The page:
Led by Ann English, Senior Program Manager at CSH, the team then moderated preparation sessions with each of the focus groups to give individuals an opportunity to meet one another, ask any context questions, and share some of their experiences in a low-stakes environment. While not a regular practice in traditional focus groups, the preparation sessions created a trust-based space conducive for sharing more sensitive stories. Context questions and clarifications about the project and homelessness governance at large made the engagement more accessible. Intentionally cultivating this space enabled participants to quickly dive into the diverse set of topics and share their insights and recommendations.
Finally, each focus group started with a conversation about norms to establish a foundation for how to engage one another and communicate with various perspectives and experiences of the system. The discussions did not look for agreement – they sought to surface perspectives on key challenges and potential solutions.
“The joining and alignment of the system is what is so important. I don’t understand why everyone is in the same game, but they don’t act like partners. They act like competition, and that doesn’t help solve homelessness.”
SETTING EXPECTATIONS ON NEXT STEPS AND FOLLOW THROUGH
As the focus groups concluded, participants were vocal about wanting to know how their insights would be used and what opportunities there might be for ongoing engagement. Far too often people with lived expertise are asked to provide their insights in a one-off setting and do not get to see the changes that their insights create. The Redstone team clearly described how the insights would be synthesized into a set of recommendations for CGLA to then advocate for changes across the County. At participants’ request, we cited all the focus group participants by name in the final report.
The CGLA Housing and Homelessness Action team incorporated many of the focus groups’ insights into their action plan, including:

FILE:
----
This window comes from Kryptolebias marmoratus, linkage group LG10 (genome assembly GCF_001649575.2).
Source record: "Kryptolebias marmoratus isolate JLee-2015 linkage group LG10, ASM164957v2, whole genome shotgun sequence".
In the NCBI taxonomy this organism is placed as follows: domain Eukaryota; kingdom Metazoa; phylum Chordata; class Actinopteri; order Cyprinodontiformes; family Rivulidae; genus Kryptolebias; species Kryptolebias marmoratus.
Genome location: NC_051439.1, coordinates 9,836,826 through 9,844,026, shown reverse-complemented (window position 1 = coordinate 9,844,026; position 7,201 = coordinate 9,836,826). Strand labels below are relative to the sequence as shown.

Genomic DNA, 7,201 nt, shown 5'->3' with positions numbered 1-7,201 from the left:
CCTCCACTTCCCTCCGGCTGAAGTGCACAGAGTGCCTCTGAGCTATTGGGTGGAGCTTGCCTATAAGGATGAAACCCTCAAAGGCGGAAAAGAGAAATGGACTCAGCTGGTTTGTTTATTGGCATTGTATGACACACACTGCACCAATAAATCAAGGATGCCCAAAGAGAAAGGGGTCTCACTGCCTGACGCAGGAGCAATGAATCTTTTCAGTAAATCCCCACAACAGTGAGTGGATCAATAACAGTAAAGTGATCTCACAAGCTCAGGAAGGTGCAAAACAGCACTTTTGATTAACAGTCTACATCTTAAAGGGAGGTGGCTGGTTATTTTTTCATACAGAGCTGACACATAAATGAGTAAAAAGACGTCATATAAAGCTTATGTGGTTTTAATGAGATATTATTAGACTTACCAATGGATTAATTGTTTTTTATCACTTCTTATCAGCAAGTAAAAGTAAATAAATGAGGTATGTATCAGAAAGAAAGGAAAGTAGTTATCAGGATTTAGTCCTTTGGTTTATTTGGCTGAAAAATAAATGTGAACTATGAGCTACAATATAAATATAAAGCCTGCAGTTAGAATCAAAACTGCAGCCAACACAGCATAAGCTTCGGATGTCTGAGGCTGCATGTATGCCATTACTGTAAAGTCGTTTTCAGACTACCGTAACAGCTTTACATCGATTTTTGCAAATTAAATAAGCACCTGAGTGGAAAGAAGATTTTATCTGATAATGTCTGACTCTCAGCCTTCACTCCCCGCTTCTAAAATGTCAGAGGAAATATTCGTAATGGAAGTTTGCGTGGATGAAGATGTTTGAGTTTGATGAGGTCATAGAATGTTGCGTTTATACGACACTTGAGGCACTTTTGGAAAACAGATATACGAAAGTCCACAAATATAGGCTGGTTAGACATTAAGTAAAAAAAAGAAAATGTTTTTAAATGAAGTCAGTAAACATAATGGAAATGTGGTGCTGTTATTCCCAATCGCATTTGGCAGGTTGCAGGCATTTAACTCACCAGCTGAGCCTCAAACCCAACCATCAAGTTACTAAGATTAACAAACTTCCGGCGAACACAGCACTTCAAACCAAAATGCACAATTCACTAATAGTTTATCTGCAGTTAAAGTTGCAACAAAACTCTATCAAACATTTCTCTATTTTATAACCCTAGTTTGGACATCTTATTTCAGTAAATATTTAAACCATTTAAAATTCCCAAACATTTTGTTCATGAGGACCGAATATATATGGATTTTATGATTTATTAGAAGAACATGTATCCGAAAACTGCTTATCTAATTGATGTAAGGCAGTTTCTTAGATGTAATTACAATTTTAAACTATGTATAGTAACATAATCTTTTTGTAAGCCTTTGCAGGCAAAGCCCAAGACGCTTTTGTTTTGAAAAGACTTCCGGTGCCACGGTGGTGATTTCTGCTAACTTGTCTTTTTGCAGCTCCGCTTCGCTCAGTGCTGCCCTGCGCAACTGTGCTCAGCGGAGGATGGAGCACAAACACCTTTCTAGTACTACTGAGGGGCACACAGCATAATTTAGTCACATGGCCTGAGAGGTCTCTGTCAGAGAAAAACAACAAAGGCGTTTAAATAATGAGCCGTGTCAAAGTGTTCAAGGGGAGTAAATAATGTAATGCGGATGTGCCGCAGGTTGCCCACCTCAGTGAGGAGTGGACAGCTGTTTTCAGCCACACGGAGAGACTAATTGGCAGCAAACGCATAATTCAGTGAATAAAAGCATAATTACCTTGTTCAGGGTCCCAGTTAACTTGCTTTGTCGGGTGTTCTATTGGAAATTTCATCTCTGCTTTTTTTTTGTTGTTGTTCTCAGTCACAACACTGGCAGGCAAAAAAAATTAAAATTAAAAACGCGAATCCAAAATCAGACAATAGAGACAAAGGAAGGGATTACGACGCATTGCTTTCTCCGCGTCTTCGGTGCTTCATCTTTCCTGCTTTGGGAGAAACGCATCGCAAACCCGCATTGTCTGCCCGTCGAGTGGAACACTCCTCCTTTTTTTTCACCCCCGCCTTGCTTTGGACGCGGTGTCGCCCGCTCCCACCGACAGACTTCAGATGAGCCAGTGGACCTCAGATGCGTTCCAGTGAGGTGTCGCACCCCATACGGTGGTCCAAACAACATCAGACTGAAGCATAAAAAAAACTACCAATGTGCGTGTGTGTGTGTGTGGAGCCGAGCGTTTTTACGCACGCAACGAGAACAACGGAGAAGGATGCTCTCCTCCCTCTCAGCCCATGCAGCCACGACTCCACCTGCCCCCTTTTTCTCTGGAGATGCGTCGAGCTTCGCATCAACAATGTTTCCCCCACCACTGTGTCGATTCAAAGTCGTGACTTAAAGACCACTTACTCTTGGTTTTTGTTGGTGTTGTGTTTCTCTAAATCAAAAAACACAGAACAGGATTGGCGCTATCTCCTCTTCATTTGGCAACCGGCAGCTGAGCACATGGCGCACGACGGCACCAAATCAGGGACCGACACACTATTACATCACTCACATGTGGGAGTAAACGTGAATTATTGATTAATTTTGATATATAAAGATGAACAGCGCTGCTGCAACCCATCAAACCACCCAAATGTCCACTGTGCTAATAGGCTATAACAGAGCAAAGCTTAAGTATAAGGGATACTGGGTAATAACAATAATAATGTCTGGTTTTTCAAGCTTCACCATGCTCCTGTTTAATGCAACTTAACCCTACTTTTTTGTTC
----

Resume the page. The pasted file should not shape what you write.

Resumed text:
- Expanding access to more types of housing, and improving the services offered, is key to supporting individuals to connect and remain in permanent housing
- Centralized leadership and a regional strategy are needed to ensure accountability to resolving homelessness
- The various entities tasked with building housing and providing services need to be better coordinated
- Compassionate case managers, navigators, and advocates, including those with lived expertise, have successfully navigated participants from street homelessness to stability and deserve ongoing investment
- People who have experienced homelessness should have formal roles on the ground and in senior leadership across the system, given their expertise
- An improved public narrative about people who experience homelessness can strengthen the ongoing and future efforts to combat homelessness in Los Angeles
Armed with the knowledge of individuals with lived expertise, CGLA and its partners are hard at work coordinating a diverse coalition of advocates to take action on these recommendations and advance toward a more equitable and inclusive Los Angeles.
“…more money should be invested in those who are doing the footwork. You can’t house people from behind a computer.”
In the following months, watch for our additional strategies used in our Lived Experience As Expertise posts. In July we will share how a professional with lived experience helped inform our strategy. And in August we will show how Bayesian analytics integrate and elevate data sourced from community knowledge to drive meaningful and robust solutions.